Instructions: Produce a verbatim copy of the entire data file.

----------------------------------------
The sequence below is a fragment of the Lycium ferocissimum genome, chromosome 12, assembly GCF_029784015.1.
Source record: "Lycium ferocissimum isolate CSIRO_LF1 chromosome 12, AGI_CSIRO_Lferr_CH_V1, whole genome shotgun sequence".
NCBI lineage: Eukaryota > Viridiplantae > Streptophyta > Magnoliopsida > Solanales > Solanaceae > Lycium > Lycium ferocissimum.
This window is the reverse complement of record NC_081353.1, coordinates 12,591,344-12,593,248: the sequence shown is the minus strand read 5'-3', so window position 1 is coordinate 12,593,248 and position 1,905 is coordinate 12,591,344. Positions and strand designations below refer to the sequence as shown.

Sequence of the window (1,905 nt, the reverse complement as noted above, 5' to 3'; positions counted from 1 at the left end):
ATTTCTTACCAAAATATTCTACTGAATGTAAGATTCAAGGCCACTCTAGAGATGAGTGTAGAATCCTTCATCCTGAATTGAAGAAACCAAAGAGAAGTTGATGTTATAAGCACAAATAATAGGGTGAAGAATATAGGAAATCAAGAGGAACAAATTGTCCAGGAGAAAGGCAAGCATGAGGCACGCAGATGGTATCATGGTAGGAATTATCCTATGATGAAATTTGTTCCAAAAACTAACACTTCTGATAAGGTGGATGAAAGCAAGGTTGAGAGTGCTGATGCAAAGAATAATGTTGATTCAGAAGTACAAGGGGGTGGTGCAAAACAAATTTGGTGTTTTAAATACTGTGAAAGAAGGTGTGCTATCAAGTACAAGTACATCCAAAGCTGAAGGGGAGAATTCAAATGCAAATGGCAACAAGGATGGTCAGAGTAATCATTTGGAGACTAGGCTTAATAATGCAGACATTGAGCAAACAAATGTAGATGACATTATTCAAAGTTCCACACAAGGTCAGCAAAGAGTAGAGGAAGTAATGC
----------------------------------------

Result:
The sequence below is a fragment of the Lycium ferocissimum genome, chromosome 12, assembly GCF_029784015.1.
Source record: "Lycium ferocissimum isolate CSIRO_LF1 chromosome 12, AGI_CSIRO_Lferr_CH_V1, whole genome shotgun sequence".
NCBI lineage: Eukaryota > Viridiplantae > Streptophyta > Magnoliopsida > Solanales > Solanaceae > Lycium > Lycium ferocissimum.
This window is the reverse complement of record NC_081353.1, coordinates 12,591,344-12,593,248: the sequence shown is the minus strand read 5'-3', so window position 1 is coordinate 12,593,248 and position 1,905 is coordinate 12,591,344. Positions and strand designations below refer to the sequence as shown.

Sequence of the window (1,905 nt, the reverse complement as noted above, 5' to 3'; positions counted from 1 at the left end):
ATTTCTTACCAAAATATTCTACTGAATGTAAGATTCAAGGCCACTCTAGAGATGAGTGTAGAATCCTTCATCCTGAATTGAAGAAACCAAAGAGAAGTTGATGTTATAAGCACAAATAATAGGGTGAAGAATATAGGAAATCAAGAGGAACAAATTGTCCAGGAGAAAGGCAAGCATGAGGCACGCAGATGGTATCATGGTAGGAATTATCCTATGATGAAATTTGTTCCAAAAACTAACACTTCTGATAAGGTGGATGAAAGCAAGGTTGAGAGTGCTGATGCAAAGAATAATGTTGATTCAGAAGTACAAGGGGGTGGTGCAAAACAAATTTGGTGTTTTAAATACTGTGAAAGAAGGTGTGCTATCAAGTACAAGTACATCCAAAGCTGAAGGGGAGAATTCAAATGCAAATGGCAACAAGGATGGTCAGAGTAATCATTTGGAGACTAGGCTTAATAATGCAGACATTGAGCAAACAAATGTAGATGACATTATTCAAAGTTCCACACAAGGTCAGCAAAGAGTAGAGGAAGTAATGC